Heartbreak isn’t always taken as seriously as other emotional experiences, but it’s a powerful form of grief. It’s not uncommon for people to relapse as they deal with the many emotions that arise during a breakup.
Heartbreak and Early Sobriety Share Many Similarities
The first time I experienced withdrawal was when I was still in active addiction. For a month after a particularly rough breakup, I had physical sensations like nausea, a constant stomach churning feeling, and many more. That ex told me that since things ended a month before, she’d had a skin-crawling sensation, a common withdrawal symptom for drugs like cocaine and opioids.
This is far from unique to us. One study out of Yeshiva University found that the same brain areas active in people addicted to cocaine operated in heartbroken people when they looked at pictures of their exes. Breakups and early sobriety share a lot of similarities: withdrawal, craving, and difficulty controlling impulses.
Neuroscientist Lucy Brown, the leader of the Yeshiva University study, said, “We crave the other person just as we crave nicotine or pain pills; you want to be near the other person, you’re constantly thinking about them, we even do dangerous things sometimes to win them back—we don’t eat or sleep.” There’s a reason so many songs compare love to drugs.
Staying Sober Will Help
Remember that staying sober is going to help you through this time. While drinking or using again may seem like a quick way to numb these feelings, they will ultimately increase your emotional pain.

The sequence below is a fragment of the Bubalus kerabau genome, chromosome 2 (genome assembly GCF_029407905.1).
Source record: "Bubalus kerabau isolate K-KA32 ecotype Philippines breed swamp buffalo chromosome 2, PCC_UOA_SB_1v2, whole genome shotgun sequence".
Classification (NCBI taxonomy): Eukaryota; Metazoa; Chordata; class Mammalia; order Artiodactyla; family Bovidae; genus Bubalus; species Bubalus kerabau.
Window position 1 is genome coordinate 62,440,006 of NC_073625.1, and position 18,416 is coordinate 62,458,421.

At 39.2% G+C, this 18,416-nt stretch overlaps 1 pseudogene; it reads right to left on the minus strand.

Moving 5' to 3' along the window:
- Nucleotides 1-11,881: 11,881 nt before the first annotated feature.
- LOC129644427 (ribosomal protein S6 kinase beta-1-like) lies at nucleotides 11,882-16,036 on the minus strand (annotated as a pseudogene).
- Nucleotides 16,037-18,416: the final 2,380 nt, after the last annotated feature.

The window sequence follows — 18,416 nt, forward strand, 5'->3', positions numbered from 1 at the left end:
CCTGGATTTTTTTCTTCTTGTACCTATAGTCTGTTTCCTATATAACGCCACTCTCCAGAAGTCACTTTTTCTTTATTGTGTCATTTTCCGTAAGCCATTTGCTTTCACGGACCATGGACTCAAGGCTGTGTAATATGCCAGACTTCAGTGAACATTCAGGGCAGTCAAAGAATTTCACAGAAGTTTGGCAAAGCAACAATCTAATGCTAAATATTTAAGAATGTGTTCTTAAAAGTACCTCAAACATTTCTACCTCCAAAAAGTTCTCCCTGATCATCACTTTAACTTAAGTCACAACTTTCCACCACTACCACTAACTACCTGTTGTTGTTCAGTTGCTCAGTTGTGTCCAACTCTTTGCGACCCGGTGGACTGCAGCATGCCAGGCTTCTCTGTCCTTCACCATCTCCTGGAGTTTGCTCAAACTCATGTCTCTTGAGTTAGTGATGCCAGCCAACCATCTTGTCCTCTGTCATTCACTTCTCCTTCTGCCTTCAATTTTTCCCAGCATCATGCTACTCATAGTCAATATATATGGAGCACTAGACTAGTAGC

Breakups can be a time of real growth; recovery is an opportunity to tap into that part of the experience. Even if you’re just trying to get through, you will learn how to cope with painful feelings without drinking or using drugs. You will have the mental clarity to really consider who you want to be outside of this relationship.
Tips for Getting Through a Breakup Sober
That said, it’s okay if you can’t relate to that right now, and things just feel hard. Now is a good time to lean on your support system; friends can be a great source of strength when you’re heartbroken. If you tend to isolate, make sure you’re reaching out to the people in your life regularly, particularly if you have thoughts of drinking or using. Even if you don’t want to use substances, support from other people will help you.
It’s also important to focus on self-care. Pay attention to how you feel physically and emotionally; find ways to nurture yourself accordingly that don’t involve drugs or alcohol. This is another way breakups resemble early sobriety. In both circumstances, it’s useful to get rest, take care of your body, and go easy on yourself.
Part of recovery is learning to let yourself feel your emotions. When you don’t allow yourself to do so, it can make life a lot more difficult. A sober breakup is a crash course in sitting with powerful feelings without trying to numb them. You will get through it, and this experience will help you get through the next hard time.
If you are struggling with addiction or a mental health disorder, there is hope. TruHealing Centers offers high-quality treatment for substance use and mental health disorders in facilities across the country. Our staff—many of whom are in recovery themselves—will help you build the tools to cope with whatever life brings, sober. Call an admissions specialist at 410-593-0005.